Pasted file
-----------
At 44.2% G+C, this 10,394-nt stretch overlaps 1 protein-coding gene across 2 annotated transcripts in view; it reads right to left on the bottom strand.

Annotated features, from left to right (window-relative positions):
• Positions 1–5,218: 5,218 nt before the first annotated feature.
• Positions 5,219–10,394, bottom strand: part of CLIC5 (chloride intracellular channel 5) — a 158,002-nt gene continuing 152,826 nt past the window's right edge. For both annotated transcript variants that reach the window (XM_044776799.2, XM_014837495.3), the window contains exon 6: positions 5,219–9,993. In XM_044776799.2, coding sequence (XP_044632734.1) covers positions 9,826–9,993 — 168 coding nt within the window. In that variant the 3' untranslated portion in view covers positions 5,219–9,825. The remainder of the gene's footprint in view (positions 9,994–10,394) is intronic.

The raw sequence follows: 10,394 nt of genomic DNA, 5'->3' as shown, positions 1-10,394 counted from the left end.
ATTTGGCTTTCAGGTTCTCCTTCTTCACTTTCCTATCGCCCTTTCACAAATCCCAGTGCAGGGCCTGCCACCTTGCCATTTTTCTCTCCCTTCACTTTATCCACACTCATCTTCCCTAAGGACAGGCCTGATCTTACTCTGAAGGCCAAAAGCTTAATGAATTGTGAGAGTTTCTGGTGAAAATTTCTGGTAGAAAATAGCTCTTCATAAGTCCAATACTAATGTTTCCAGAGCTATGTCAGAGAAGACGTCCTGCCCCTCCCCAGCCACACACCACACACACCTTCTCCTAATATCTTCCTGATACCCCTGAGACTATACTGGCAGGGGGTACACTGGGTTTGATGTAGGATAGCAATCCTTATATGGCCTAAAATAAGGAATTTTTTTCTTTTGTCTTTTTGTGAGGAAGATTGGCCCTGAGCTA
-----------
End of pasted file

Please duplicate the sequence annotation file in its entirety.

At 44.2% G+C, this 10,394-nt stretch overlaps 1 protein-coding gene across 2 annotated transcripts in view; it reads right to left on the bottom strand.

Annotated features, from left to right (window-relative positions):
• Positions 1–5,218: 5,218 nt before the first annotated feature.
• Positions 5,219–10,394, bottom strand: part of CLIC5 (chloride intracellular channel 5) — a 158,002-nt gene continuing 152,826 nt past the window's right edge. For both annotated transcript variants that reach the window (XM_044776799.2, XM_014837495.3), the window contains exon 6: positions 5,219–9,993. In XM_044776799.2, coding sequence (XP_044632734.1) covers positions 9,826–9,993 — 168 coding nt within the window. In that variant the 3' untranslated portion in view covers positions 5,219–9,825. The remainder of the gene's footprint in view (positions 9,994–10,394) is intronic.

The raw sequence follows: 10,394 nt of genomic DNA, 5'->3' as shown, positions 1-10,394 counted from the left end.
ATTTGGCTTTCAGGTTCTCCTTCTTCACTTTCCTATCGCCCTTTCACAAATCCCAGTGCAGGGCCTGCCACCTTGCCATTTTTCTCTCCCTTCACTTTATCCACACTCATCTTCCCTAAGGACAGGCCTGATCTTACTCTGAAGGCCAAAAGCTTAATGAATTGTGAGAGTTTCTGGTGAAAATTTCTGGTAGAAAATAGCTCTTCATAAGTCCAATACTAATGTTTCCAGAGCTATGTCAGAGAAGACGTCCTGCCCCTCCCCAGCCACACACCACACACACCTTCTCCTAATATCTTCCTGATACCCCTGAGACTATACTGGCAGGGGGTACACTGGGTTTGATGTAGGATAGCAATCCTTATATGGCCTAAAATAAGGAATTTTTTTCTTTTGTCTTTTTGTGAGGAAGATTGGCCCTGAGCTA